Dozens gathered at the UMass Center in downtown Springfield recently to learn about the air quality in the Pioneer Valley. UMass Amherst Professor Krystal Pollitt presented her findings after conducting a series of research studies in Springfield.
“Exposure to environmental pollutants are thought to contribute to asthma in children,” said Pollitt. “Knowing the exposures means that we can find strategies to prevent asthma attacks – and even prevent children from developing it in the first place.”
During the presentation, Pollitt discussed some of the air pollutants and how they impact breathing for those with and without asthma. She informed the group of strategies to reduce the pollutants in the home, including common areas like the kitchen.
“When cooking you should be aware of the type of hood over your stove and turn it on,” she advised the group. “Put the hood to the maximum setting.” During a cooking demonstration, Pollitt and members of her research team used air quality monitors to show onlookers how an overhead hood reduces air pollutants in the home when cooking. In another demonstration, Pollitt showed how candles create black carbon that can also affect air quality. Other demonstrations by exhibitors included green cleaning strategies and new ways to measure lung irritation to air pollution.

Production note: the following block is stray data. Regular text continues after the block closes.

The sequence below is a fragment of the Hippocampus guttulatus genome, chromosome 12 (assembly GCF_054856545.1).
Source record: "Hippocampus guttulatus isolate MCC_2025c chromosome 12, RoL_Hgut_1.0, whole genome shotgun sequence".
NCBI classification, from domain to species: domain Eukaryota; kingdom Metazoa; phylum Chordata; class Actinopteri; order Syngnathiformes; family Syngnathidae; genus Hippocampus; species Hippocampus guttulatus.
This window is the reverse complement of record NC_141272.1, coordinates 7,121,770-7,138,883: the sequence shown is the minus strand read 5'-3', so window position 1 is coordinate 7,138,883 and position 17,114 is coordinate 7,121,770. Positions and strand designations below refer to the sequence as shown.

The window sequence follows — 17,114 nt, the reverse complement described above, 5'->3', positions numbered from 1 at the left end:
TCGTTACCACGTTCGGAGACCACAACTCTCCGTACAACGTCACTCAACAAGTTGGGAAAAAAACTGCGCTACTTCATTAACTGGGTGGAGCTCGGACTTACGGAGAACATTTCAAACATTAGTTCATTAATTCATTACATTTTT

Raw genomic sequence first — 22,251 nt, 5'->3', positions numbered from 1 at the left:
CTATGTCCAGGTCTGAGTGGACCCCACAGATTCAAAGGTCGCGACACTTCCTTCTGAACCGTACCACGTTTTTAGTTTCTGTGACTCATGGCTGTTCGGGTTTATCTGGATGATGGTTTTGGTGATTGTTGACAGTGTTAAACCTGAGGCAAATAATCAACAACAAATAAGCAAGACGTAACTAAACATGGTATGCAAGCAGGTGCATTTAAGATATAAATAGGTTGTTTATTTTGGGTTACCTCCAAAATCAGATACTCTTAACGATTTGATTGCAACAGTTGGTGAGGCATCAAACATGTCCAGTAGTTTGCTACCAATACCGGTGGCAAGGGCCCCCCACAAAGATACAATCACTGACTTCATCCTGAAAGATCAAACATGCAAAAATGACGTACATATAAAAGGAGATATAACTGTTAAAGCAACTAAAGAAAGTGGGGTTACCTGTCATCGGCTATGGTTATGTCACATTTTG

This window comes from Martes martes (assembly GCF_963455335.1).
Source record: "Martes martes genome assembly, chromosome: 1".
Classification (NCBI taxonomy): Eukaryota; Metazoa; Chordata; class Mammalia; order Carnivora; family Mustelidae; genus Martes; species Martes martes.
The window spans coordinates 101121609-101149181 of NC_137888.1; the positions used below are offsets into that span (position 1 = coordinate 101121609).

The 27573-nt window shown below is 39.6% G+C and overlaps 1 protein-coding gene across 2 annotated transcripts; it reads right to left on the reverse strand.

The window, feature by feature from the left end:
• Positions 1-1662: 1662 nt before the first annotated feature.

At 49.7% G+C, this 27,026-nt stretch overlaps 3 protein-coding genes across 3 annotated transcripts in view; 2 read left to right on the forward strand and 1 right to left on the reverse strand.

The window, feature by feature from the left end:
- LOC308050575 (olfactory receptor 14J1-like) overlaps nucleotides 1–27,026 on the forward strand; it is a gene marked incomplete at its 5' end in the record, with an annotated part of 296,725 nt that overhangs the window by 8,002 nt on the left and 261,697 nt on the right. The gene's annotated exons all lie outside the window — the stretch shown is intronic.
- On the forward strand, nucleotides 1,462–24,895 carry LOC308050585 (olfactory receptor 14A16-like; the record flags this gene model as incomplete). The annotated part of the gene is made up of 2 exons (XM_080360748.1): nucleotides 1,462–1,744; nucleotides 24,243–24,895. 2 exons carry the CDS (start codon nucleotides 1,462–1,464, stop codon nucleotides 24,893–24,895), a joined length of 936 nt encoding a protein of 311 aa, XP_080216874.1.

The Springfield area was recently named the most challenging place in the United States for people with asthma by the Asthma & Allergy Foundation of America. The free event was a joint effort to inform the community about air quality as part of Asthma Awareness Month, which is observed in May. It was hosted by the Pioneer Valley Asthma Coalition(PVAC) and UMass. The PVAC is a coalition of health professionals and institutions, community groups and residents, public health organizations, municipal and state agencies, academic institutions, schools, day care, and housing and environmental groups committed to improving asthma and environmental conditions that affect health in Western Massachusetts. PVAC is convened by the Public Health Institute of Western Massachusetts. To learn more about the coalition, visit www.pvasthmacoalition.org